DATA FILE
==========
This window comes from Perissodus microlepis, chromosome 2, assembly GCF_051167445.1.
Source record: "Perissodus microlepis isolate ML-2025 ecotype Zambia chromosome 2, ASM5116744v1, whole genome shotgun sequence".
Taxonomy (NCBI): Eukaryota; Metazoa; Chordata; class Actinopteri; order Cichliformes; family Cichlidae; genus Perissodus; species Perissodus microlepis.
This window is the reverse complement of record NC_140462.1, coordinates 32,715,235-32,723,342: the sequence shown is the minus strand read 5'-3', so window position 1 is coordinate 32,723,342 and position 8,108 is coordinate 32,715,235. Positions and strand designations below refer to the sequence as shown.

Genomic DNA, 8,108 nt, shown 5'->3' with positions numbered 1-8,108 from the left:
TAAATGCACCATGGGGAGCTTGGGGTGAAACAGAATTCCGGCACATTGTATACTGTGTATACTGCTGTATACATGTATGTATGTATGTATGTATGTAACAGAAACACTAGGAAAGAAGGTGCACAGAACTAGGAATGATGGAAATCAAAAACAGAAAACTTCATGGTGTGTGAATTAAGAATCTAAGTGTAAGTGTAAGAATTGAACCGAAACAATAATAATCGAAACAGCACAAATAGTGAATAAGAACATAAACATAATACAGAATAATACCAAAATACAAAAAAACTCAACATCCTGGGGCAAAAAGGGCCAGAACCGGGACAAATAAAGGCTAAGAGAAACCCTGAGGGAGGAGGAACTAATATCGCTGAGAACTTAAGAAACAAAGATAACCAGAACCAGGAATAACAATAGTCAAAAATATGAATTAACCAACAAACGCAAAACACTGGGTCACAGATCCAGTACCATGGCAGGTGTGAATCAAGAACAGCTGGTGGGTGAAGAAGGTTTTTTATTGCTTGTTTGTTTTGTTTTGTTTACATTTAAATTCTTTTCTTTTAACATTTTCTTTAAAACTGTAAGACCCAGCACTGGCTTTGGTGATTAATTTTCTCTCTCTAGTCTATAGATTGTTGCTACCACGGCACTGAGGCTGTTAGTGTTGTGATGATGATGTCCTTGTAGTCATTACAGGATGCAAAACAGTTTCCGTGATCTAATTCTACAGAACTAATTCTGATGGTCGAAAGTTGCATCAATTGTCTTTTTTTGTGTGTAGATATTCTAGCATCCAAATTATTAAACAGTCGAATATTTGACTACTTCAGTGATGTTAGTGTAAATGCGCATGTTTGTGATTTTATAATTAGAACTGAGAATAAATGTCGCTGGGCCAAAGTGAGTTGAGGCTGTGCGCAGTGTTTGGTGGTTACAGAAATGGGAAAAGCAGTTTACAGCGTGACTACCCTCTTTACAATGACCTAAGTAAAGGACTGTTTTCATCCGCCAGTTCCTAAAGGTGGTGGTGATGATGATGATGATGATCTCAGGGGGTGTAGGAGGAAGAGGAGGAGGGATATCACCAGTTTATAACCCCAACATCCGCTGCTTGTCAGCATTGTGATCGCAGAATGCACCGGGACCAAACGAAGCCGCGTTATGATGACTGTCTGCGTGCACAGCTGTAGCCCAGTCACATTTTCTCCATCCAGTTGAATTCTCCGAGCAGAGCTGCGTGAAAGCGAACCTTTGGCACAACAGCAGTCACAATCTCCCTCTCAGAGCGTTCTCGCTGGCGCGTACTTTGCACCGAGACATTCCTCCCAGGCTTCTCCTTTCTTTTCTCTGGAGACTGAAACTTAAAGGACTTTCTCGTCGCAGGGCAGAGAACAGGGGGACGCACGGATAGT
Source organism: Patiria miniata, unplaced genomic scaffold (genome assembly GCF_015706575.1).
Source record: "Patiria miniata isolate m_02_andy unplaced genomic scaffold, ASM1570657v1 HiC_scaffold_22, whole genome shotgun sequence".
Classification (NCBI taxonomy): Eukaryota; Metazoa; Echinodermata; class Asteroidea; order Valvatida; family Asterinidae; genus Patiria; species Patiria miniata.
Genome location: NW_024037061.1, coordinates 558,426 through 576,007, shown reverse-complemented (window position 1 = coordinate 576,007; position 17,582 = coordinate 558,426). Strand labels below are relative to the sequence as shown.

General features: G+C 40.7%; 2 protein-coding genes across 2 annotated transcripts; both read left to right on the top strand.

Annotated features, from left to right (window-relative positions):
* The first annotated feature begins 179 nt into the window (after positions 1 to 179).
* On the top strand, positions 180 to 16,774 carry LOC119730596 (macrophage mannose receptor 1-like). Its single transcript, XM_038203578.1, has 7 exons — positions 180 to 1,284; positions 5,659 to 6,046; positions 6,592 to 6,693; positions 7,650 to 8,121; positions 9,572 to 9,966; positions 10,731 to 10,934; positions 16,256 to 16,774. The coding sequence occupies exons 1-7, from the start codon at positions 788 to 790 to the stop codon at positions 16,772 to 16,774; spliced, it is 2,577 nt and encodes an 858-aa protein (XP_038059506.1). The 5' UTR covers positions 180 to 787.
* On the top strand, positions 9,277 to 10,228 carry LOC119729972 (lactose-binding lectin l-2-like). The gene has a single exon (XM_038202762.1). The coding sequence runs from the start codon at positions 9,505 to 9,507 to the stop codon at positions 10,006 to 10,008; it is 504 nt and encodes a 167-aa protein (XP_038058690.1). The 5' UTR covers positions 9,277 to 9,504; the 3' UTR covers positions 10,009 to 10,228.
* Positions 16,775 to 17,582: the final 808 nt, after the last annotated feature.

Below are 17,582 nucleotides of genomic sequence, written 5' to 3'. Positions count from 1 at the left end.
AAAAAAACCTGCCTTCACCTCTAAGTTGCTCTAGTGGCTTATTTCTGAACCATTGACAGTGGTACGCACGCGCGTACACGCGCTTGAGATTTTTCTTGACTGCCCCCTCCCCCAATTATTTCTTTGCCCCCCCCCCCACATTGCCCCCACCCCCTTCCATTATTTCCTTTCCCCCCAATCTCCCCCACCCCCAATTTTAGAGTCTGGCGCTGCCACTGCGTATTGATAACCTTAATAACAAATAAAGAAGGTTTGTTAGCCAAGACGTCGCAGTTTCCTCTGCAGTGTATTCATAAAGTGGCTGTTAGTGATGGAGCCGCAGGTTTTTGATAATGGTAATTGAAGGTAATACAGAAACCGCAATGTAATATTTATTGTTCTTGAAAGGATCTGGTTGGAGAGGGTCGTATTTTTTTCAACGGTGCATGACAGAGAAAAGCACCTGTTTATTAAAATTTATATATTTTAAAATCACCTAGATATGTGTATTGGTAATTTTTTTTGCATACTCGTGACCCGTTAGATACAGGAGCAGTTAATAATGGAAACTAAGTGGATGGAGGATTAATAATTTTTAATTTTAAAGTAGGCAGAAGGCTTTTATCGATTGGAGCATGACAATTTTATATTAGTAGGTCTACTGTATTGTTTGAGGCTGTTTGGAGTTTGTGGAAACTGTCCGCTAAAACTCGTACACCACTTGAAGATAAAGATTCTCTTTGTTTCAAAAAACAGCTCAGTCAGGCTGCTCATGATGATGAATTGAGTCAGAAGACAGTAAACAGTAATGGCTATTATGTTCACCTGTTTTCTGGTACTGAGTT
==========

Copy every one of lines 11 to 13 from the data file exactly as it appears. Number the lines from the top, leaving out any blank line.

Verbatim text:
General features: G+C 40.7%; 2 protein-coding genes across 2 annotated transcripts; both read left to right on the top strand.

Annotated features, from left to right (window-relative positions):
* The first annotated feature begins 179 nt into the window (after positions 1 to 179).